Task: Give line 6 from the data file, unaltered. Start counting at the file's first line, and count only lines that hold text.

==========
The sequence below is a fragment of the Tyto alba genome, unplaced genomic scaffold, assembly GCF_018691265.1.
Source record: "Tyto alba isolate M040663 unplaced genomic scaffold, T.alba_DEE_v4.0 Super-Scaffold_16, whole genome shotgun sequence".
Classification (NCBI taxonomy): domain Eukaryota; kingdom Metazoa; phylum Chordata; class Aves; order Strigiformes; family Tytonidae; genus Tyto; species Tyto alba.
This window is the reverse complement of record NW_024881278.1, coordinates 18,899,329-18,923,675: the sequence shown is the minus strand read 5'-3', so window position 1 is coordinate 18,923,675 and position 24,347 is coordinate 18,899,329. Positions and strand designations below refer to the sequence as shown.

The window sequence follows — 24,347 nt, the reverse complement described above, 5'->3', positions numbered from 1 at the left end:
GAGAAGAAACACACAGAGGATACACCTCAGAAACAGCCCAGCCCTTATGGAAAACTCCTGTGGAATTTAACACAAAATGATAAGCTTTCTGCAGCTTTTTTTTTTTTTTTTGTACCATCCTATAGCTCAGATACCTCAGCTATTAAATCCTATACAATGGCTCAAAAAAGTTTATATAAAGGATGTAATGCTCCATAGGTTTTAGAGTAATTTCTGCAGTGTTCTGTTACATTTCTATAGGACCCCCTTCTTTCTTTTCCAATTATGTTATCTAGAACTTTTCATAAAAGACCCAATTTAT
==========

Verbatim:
GAGAAGAAACACACAGAGGATACACCTCAGAAACAGCCCAGCCCTTATGGAAAACTCCTGTGGAATTTAACACAAAATGATAAGCTTTCTGCAGCTTTTTTTTTTTTTTTTGTACCATCCTATAGCTCAGATACCTCAGCTATTAAATCCTATACAATGGCTCAAAAAAGTTTATATAAAGGATGTAATGCTCCATAGGTTTTAGAGTAATTTCTGCAGTGTTCTGTTACATTTCTATAGGACCCCCTTCTTTCTTTTCCAATTATGTTATCTAGAACTTTTCATAAAAGACCCAATTTAT